Dean's List

Students who earn a term grade point average of 3.5 or above in a program of at least 14 credits with at least 12 graded credits will be placed on the Dean's List for academic excellence. An appropriate notation is made on the students' academic records. Letters are sent to parents.

General Honors

Students may receive general honors, departmental honors, or both at graduation. General honors are awarded to students with cumulative grade point averages of 3.50 or better. An initial list of honorees is prepared by the Registrar’s Office in March. The final determination is made after all grades have been reported. Departments set their own standards for the award of departmental honors. Students should consult with Director of Undergraduate Studies for their major about the requirements for honors.

General honors are noted on a student’s academic record following the student’s last undergraduate semester before graduation. In addition, honors are noted in the Commencement program. However, because the program is printed several weeks before the date of Commencement, not all honors are announced in time for inclusion in the program.

Departmental Honors

If you are interested in applying for Departmental Honors, please contact the Director of Undergraduate Studies for the major you want to receive honors for. They will be able to tell you what the requirements are for receiving honors in the department as well as guide you through the process. In some cases the department will require that you fill out the Honors GPA Calculation Worksheet.

Phi Beta Kappa

Phi Beta Kappa, founded in 1776, is the oldest and most prestigious of the honor societies with chapters in 270 colleges and universities in the United States. “Its campus chapters invite for induction the most outstanding arts and sciences students…” The Johns Hopkins University chapter, Alpha of Maryland, was founded in 1895. Each spring, the Committee meets to elect its new members, evaluating upperclassmen on their dedication to learning, willingness to challenge themselves, and their high cumulative grade point average. To be considered as a junior, one must have completed five semesters at Hopkins with a minimum of 48 graded credits. Seniors must have signified their intent to graduate and be officially listed on the graduation list. They also must meet the residency requirement of 48 graded credits. At the time of consideration, the student’s transcript must be complete without M or I grades as these can adversely affect the GPA. Even though they may satisfy the criteria for election, students with known ethical and disciplinary issues will not be considered. Students who are selected will be notified. They do not apply, and the specific criteria for selection are not shared with students.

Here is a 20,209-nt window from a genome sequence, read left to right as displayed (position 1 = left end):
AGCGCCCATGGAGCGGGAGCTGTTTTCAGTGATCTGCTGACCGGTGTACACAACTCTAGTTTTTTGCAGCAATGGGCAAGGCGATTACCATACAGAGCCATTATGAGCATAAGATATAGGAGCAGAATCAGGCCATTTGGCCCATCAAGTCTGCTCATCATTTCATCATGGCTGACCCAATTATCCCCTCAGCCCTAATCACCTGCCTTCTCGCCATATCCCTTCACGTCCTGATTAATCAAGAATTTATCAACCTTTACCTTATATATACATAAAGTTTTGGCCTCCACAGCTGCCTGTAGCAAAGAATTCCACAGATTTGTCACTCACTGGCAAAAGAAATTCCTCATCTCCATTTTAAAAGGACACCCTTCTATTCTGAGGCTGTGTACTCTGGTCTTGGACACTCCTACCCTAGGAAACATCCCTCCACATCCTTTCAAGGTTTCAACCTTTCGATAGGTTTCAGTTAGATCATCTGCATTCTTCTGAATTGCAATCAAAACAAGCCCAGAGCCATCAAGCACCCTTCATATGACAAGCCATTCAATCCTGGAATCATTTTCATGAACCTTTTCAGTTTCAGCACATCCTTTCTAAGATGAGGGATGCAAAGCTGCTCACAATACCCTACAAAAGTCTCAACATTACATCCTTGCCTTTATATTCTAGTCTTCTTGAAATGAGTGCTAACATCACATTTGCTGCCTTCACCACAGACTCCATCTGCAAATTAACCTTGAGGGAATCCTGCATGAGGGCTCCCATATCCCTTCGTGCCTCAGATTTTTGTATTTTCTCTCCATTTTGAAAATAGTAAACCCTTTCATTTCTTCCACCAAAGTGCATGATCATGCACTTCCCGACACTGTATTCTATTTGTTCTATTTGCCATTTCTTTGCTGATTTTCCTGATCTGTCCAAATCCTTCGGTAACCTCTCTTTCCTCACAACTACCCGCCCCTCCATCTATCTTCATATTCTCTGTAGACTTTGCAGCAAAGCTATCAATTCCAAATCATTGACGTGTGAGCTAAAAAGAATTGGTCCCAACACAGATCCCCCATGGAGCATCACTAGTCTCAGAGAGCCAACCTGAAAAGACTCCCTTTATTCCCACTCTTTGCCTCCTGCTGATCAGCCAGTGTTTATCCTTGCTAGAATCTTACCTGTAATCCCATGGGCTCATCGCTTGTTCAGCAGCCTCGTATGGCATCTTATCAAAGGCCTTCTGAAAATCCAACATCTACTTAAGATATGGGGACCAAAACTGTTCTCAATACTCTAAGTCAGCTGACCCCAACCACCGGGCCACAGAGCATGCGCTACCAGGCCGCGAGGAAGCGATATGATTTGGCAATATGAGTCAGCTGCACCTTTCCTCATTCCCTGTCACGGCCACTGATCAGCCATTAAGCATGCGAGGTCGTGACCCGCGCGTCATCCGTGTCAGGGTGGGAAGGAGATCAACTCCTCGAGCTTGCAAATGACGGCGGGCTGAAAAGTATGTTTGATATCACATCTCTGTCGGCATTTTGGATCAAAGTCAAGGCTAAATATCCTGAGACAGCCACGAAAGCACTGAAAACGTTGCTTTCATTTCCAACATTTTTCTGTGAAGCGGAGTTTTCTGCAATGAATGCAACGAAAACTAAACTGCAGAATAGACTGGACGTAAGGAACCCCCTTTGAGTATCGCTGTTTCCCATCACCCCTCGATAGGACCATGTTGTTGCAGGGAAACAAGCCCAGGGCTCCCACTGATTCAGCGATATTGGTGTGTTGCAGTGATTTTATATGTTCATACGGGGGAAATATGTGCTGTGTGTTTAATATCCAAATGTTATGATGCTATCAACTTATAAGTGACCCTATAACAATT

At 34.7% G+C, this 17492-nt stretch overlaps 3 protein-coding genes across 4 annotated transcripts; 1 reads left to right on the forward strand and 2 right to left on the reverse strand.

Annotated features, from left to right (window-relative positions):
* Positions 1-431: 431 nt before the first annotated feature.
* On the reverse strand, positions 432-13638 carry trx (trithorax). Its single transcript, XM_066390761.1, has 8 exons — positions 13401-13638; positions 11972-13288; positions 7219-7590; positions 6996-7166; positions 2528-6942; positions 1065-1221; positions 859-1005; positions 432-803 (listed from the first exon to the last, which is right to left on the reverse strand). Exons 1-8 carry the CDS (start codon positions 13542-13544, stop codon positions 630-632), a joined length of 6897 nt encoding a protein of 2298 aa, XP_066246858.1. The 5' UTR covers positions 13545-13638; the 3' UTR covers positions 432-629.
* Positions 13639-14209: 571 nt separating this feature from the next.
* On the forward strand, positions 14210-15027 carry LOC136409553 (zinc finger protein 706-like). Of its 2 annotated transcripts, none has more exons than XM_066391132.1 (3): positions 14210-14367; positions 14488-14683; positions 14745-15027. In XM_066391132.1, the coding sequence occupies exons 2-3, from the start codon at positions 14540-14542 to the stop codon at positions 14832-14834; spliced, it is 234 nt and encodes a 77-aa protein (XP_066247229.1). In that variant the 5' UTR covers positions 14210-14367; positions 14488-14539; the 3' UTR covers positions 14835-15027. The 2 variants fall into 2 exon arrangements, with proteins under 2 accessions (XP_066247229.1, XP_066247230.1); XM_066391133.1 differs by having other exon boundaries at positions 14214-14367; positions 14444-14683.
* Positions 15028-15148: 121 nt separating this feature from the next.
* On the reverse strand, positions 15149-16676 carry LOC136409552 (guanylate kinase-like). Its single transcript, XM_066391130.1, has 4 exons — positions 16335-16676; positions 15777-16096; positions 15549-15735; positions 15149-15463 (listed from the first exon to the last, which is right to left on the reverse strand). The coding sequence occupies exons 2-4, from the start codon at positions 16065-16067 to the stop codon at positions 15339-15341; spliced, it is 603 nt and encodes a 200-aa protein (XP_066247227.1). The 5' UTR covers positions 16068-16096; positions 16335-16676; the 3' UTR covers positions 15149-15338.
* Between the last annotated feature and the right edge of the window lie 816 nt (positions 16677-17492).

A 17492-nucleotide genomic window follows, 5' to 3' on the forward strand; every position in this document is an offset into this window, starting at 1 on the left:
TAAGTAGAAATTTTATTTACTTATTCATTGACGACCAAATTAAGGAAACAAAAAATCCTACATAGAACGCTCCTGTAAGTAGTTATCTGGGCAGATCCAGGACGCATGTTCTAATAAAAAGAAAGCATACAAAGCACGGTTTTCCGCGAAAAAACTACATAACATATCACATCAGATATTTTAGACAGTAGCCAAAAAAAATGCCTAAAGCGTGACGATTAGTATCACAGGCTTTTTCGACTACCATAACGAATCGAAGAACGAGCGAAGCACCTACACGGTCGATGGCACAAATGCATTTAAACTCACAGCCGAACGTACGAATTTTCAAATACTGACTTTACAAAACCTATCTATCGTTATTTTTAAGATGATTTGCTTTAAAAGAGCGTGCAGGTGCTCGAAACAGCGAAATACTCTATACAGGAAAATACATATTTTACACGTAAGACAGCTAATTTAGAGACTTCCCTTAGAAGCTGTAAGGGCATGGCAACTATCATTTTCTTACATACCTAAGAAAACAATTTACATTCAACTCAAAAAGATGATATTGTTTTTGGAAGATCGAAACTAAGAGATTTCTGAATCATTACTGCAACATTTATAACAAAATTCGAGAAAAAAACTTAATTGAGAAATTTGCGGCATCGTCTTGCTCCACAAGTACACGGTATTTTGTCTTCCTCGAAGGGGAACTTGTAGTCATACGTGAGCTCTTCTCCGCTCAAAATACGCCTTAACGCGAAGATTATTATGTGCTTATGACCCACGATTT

Phi Beta Kappa National Website: https://www.pbk.org/home/index.aspx

Discipline Specific Honor Societies

Arts and Sciences Honor Societies
Beta Beta Beta, the National Biological Honor Society, is dedicated to improving the understanding of biology and the appreciation of biological research. The society, founded in 1922, now has more than 175,000 lifetime members and over 430 chapters throughout the United States and Puerto Rico. The Rho Phi chapter of the society was installed at Johns Hopkins in 2000, and is open to qualified applicants regardless of major. Beta Beta Beta publishes a journal, BIOS, and holds regular regional and national meetings.

For more information, please visit: http://www.tri-beta.org.

The History Honor Society, Phi Alpha Theta, is one of the most distinguished undergraduate honor societies in the United States. Founded at the University of Arkansas in 1921 and devoted to the promotion of history, it has more than 800 active chapters, including one at Johns Hopkins established last year, and more than 275,000 members. It publishes a highly respectable journal, The Historian, and a quarterly newsletter.

For more information, please visit: http://www.phialphatheta.org

Nu Rho Psi—the Johns Hopkins University Undergraduate Society for Neuroscience—draws its founding principles from the Society for Neuroscience, including its “scientific, educational, literary [and] charitable” purposes. The society is a gathering of neuroscience students and faculty devoted to the study of cellular and molecular processes, the biological networks of the nervous system, computational approaches to the mind, and the phenomena of cognition.

There is an honors component to the Society whereby a student who excels in all areas of the Society including research, community service, and academics can receive Nu Rho Psi honors, which will be acknowledged at graduation.

Engineering Honor Societies
Tau Beta Pi is the national engineering honor society. Students in the top eighth of the junior class and top fifth of the senior class are eligible for membership.

For more information, visit the Engineering Advising Home Page at: http://engineering.jhu.edu/academicaffairs/2_undergrad/